CROYDON COMMENTARY: Our borough scored poorly in a Healthy Streets report published last week. AUSTEN COOPER on how that can be improved
“The joy of cycling is that doing it doesn’t just benefit you. It doesn’t just make you happier. It doesn’t just make you healthier.
“It helps millions of others too, whether or not they have any intention of getting on a bike. It means less pollution and less noise for everyone. It means more trade for street-front businesses. It means fewer cars in front of yours at the lights.”
Who said that?
Some middle-aged man in lycra on a £3,000 road bike?
No. It was the Prime Minister, Boris Johnson, just a year ago, when he kickstarted a “£2billion cycling and walking revolution” that promised thousands of miles of new protected bike lanes, cycle training for everyone and bikes available on prescription.
Croydon has the potential to become a great place for people of all ages and abilities to cycle. We know that because we’ve been campaigning for it for more than two decades, and a succession of council reports have said so, most recently the Croydon Cycling Strategy 2018-2023.
As the town centre changes from one dominated by offices and shops and 1960s dual carriageways to a place where people live, work, learn and play, the road transport network that Croydon residents use must change too. If it doesn’t, we’ll have gridlock.
Other London boroughs are making it easier for people to choose cycling as a fast, cheap and easy way to travel.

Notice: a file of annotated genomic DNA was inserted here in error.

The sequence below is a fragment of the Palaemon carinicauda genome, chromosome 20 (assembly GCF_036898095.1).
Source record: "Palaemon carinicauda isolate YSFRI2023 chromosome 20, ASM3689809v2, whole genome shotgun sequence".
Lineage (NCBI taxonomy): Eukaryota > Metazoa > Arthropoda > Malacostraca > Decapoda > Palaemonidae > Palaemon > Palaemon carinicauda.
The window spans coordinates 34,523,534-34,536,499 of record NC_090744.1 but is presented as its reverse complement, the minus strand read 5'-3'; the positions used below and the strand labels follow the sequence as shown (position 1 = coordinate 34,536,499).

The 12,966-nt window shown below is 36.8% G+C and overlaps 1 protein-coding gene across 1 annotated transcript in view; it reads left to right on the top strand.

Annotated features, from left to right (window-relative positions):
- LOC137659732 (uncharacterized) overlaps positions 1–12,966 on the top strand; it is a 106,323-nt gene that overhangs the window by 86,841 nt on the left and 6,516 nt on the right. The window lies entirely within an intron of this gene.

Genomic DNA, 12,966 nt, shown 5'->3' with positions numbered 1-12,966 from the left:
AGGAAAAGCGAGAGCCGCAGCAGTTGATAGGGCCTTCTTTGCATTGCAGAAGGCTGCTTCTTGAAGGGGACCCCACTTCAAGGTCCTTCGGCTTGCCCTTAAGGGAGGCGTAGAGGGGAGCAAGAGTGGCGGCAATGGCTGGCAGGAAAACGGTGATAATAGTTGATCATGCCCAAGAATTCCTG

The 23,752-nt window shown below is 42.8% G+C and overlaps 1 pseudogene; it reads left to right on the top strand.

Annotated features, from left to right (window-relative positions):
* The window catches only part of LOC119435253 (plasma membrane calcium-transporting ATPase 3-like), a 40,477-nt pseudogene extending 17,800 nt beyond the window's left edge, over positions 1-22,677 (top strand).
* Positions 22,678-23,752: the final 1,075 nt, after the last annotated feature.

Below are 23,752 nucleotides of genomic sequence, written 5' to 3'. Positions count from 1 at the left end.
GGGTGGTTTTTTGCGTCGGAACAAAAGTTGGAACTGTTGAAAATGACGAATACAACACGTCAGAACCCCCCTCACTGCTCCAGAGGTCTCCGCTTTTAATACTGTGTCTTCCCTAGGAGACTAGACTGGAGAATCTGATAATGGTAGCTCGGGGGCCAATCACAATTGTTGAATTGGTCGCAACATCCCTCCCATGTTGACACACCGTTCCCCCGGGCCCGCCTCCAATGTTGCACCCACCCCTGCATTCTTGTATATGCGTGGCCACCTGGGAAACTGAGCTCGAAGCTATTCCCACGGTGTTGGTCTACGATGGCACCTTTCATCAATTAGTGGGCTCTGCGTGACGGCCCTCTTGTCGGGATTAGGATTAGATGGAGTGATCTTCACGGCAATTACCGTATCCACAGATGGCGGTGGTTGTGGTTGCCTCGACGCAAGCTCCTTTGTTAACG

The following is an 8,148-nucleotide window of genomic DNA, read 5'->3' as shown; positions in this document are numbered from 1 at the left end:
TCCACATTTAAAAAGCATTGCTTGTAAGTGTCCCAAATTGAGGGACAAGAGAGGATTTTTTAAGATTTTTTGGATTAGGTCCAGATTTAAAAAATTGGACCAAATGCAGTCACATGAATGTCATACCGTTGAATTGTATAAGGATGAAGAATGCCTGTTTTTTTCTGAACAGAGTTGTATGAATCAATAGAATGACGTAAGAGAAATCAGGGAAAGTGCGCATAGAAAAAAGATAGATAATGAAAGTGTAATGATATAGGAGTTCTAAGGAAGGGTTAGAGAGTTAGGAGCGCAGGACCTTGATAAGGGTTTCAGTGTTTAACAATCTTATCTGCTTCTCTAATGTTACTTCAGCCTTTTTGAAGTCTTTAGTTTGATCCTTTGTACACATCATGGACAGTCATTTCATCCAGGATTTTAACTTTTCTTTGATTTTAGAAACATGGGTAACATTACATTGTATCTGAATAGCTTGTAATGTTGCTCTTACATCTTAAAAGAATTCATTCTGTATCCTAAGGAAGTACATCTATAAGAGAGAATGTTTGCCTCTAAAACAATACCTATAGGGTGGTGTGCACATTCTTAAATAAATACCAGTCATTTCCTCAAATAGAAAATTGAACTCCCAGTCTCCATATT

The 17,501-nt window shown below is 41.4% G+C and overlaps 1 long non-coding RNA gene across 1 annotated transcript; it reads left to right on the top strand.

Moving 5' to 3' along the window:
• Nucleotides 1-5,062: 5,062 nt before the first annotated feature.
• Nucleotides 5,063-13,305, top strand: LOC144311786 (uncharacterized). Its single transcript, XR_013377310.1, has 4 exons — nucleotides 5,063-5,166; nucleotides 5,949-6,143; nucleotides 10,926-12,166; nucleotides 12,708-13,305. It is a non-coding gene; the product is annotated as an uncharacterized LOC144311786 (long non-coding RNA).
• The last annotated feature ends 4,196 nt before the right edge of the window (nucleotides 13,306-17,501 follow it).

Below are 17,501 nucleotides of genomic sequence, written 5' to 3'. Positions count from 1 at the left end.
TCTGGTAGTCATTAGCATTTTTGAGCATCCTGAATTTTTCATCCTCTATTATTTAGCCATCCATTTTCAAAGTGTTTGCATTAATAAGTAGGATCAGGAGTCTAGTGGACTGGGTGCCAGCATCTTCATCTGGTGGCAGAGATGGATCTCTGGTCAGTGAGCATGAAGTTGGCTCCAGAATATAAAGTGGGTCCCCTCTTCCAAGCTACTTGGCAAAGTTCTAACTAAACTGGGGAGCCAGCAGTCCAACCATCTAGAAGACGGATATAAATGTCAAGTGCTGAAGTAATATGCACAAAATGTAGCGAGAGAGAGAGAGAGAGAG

Croydon is lagging behind, watching other councils benefit from £100million in Transport for London funds to make the changes that will get bums on saddles. That money has to be committed for expenditure by Christmas.
So the pressure is now on TfL and London’s councils – particularly Croydon – to engage and consult with residents in delivering substantive schemes that enable cycling to become a means of mass transportation again. That means protected cycle lanes on main roads, redesigned junctions, safe diversions around bus stops and safe routes through quiet back streets barred to rat runners.
The Healthy Streets Scorecard shows we have a long way to go.
The money is there for the spending. All Croydon needs to do is go out and get it and spend it – wisely.
Read more: Croydon among worst London boroughs for ‘healthy’ streets
Read more: Time for London’s politicians to redesign streets for people
Read more: Climate crisis protest brings Selsdon Road traffic to a halt
- Austen Cooper is a member of the Croydon Cycling Campaign. He has written this commentary in a personal capacity
Croydon Commentary is a platform for all our readers to offer their personal views about what matters to them in and around the borough. To submit an article for publication, just email us at email@example.com, or post your comment to an Inside Croydon article that has caught your attention
- You can support Inside Croydon’s news-breaking independent local journalism. Sign up today as a subscriber. Click here
- If you have a news story about life in or around Croydon, or want to publicise your residents’ association or business, or if you have a local event to promote, please email us with full details at firstname.lastname@example.org
- Inside Croydon is a member of the Independent Community News Network
- Inside Croydon works together with the Bureau of Investigative Journalism and BBC London News
- ROTTEN BOROUGH AWARDS: Croydon was named the country’s rottenest borough in 2020 in the annual round-up of civic cock-ups in Private Eye magazine – the fourth successive year that Inside Croydon has been the source for such award-winning nominations
- Inside Croydon: 3million page views in 2020. Seen by 1.4million unique visitors